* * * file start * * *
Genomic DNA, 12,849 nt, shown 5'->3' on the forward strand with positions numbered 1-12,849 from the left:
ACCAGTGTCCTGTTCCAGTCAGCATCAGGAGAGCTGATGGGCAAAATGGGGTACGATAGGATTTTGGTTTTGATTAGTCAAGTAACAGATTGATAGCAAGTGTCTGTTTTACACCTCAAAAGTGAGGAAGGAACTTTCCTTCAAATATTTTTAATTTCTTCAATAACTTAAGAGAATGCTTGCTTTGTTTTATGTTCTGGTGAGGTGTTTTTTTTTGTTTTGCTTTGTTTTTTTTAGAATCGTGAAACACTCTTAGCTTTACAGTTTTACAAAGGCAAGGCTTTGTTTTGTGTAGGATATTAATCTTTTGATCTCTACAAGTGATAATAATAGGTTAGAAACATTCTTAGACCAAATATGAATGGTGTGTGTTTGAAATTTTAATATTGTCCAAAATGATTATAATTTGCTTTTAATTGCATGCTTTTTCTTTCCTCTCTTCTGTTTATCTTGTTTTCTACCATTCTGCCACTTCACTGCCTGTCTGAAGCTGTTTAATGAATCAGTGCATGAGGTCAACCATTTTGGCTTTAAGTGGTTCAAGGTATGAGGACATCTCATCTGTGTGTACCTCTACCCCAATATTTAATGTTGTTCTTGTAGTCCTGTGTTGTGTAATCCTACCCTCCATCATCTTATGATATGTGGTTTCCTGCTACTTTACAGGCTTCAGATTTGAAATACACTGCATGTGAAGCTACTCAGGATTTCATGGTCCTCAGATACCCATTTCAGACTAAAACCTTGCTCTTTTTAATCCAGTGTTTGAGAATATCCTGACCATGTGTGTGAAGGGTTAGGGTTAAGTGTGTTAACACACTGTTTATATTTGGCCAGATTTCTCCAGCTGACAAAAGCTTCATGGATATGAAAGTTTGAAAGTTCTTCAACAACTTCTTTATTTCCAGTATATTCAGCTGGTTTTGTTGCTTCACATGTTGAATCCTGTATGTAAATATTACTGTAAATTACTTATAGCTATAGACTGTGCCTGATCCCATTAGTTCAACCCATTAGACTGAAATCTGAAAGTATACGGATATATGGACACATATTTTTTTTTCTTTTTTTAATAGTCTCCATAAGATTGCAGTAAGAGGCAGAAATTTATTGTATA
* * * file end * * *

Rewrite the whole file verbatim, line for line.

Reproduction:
Genomic DNA, 12,849 nt, shown 5'->3' on the forward strand with positions numbered 1-12,849 from the left:
ACCAGTGTCCTGTTCCAGTCAGCATCAGGAGAGCTGATGGGCAAAATGGGGTACGATAGGATTTTGGTTTTGATTAGTCAAGTAACAGATTGATAGCAAGTGTCTGTTTTACACCTCAAAAGTGAGGAAGGAACTTTCCTTCAAATATTTTTAATTTCTTCAATAACTTAAGAGAATGCTTGCTTTGTTTTATGTTCTGGTGAGGTGTTTTTTTTTGTTTTGCTTTGTTTTTTTTAGAATCGTGAAACACTCTTAGCTTTACAGTTTTACAAAGGCAAGGCTTTGTTTTGTGTAGGATATTAATCTTTTGATCTCTACAAGTGATAATAATAGGTTAGAAACATTCTTAGACCAAATATGAATGGTGTGTGTTTGAAATTTTAATATTGTCCAAAATGATTATAATTTGCTTTTAATTGCATGCTTTTTCTTTCCTCTCTTCTGTTTATCTTGTTTTCTACCATTCTGCCACTTCACTGCCTGTCTGAAGCTGTTTAATGAATCAGTGCATGAGGTCAACCATTTTGGCTTTAAGTGGTTCAAGGTATGAGGACATCTCATCTGTGTGTACCTCTACCCCAATATTTAATGTTGTTCTTGTAGTCCTGTGTTGTGTAATCCTACCCTCCATCATCTTATGATATGTGGTTTCCTGCTACTTTACAGGCTTCAGATTTGAAATACACTGCATGTGAAGCTACTCAGGATTTCATGGTCCTCAGATACCCATTTCAGACTAAAACCTTGCTCTTTTTAATCCAGTGTTTGAGAATATCCTGACCATGTGTGTGAAGGGTTAGGGTTAAGTGTGTTAACACACTGTTTATATTTGGCCAGATTTCTCCAGCTGACAAAAGCTTCATGGATATGAAAGTTTGAAAGTTCTTCAACAACTTCTTTATTTCCAGTATATTCAGCTGGTTTTGTTGCTTCACATGTTGAATCCTGTATGTAAATATTACTGTAAATTACTTATAGCTATAGACTGTGCCTGATCCCATTAGTTCAACCCATTAGACTGAAATCTGAAAGTATACGGATATATGGACACATATTTTTTTTTCTTTTTTTAATAGTCTCCATAAGATTGCAGTAAGAGGCAGAAATTTATTGTATA